New Brunswick has developed a rich pool of musical talent in recent years. Acadian talent has also blossomed in the only officially bilingual province, with several French language songwriters, folk-rock groups, and young fiddlers catching the limelight in recent years. The neighboring province of Québec has been amazingly prolific for decades, although much of the country has remained woefully unaware of most Québecois artists. Most popular forms of music are well represented and the rich repertoire of traditional music is currently being rediscovered by a new generation of singers and musicians. La Bottine Souriante has kept the flame lit for several decades but that influential and innovative group is only one of many.
Many fine accordion players and fiddlers have come out of Québec, the late Jean Carignan even recognized as one of the greatest fiddlers of the 20th century. Of course fiddle music abounds throughout the country, with many local styles found in the Maritimes (Down East style), in the Ottawa Valley (old-time style fiddling and step-dancing), and in Manitoba (the native and Métis fiddling).
The contribution of the Prairies to the national music scene is less obvious at least partly because the population is less dense. Consequently, a large proportion of the tens of thousands of old folk songs collected have come from the eastern part of the country. Although their national profile is low, some performers of Ukrainian descent still keep their music and dance traditions alive in the Prairies, as do the aboriginal people (songwriters, powwows). A few good singers of cowboy songs (Ian Tyson, Corb Lund) also live in Alberta, which is where some of the world's best folk festivals also take place.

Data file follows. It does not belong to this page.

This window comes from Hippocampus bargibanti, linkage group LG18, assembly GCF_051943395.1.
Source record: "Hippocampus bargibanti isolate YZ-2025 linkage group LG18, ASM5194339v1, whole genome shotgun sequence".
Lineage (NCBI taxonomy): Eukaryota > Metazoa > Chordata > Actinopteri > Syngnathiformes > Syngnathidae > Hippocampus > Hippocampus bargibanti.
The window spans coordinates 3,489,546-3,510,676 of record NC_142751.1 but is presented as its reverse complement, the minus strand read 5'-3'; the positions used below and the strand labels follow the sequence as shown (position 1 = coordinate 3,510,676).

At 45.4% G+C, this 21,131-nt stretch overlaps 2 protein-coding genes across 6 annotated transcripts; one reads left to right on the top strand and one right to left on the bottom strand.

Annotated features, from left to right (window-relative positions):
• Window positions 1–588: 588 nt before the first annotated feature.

Interesting hybrids have appeared on the scene in Canada's larger cities. Toronto, where the country's recording industry is mostly located, has an especially diverse music scene. Artists such as Eval Manigat (Haiti) and, more recently, Corneille (Rwanda) have made their mark on Montreal. Even Halifax, a smaller city, has good salsa, African, and Gypsy swing bands. In recent decades, Vancouver has attracted tens of thousands of immigrants and such groups as The Orchid Ensemble and Tandava (an off-shoot hybrid of Indian and oriental styles) are a natural by-product of that influx of newcomers.
Although Canada's bilingual and bicultural divide was baptized as 'two solitudes' in 1945 by author Hugh MacLennan, it's nonetheless a country where French and English are officially recognized as of equal value and status. Tandava was described on the CBC TV network as "a metaphor for Canada in the 21st century." The fact that the country is now one of the most multicultural countries in the world - a country once referred to as a 'cultural mosaic', as opposed to the proverbial melting pot of its Southern neighbor - is bound to enrich the 'two solitudes' in ways that are yet to be imagined. -- Paul-Emile Comeau